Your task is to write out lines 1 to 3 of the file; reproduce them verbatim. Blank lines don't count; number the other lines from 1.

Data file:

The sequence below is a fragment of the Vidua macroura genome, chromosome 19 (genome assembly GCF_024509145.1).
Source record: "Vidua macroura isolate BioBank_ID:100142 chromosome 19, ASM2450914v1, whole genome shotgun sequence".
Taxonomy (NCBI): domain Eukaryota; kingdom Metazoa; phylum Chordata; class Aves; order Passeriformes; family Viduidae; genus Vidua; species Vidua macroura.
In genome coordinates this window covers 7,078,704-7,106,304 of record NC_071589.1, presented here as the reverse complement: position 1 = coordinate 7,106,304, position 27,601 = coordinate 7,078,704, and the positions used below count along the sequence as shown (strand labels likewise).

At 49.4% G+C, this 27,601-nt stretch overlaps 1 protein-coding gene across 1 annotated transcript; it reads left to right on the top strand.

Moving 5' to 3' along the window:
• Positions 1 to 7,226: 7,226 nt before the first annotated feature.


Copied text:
The sequence below is a fragment of the Vidua macroura genome, chromosome 19 (genome assembly GCF_024509145.1).
Source record: "Vidua macroura isolate BioBank_ID:100142 chromosome 19, ASM2450914v1, whole genome shotgun sequence".
Taxonomy (NCBI): domain Eukaryota; kingdom Metazoa; phylum Chordata; class Aves; order Passeriformes; family Viduidae; genus Vidua; species Vidua macroura.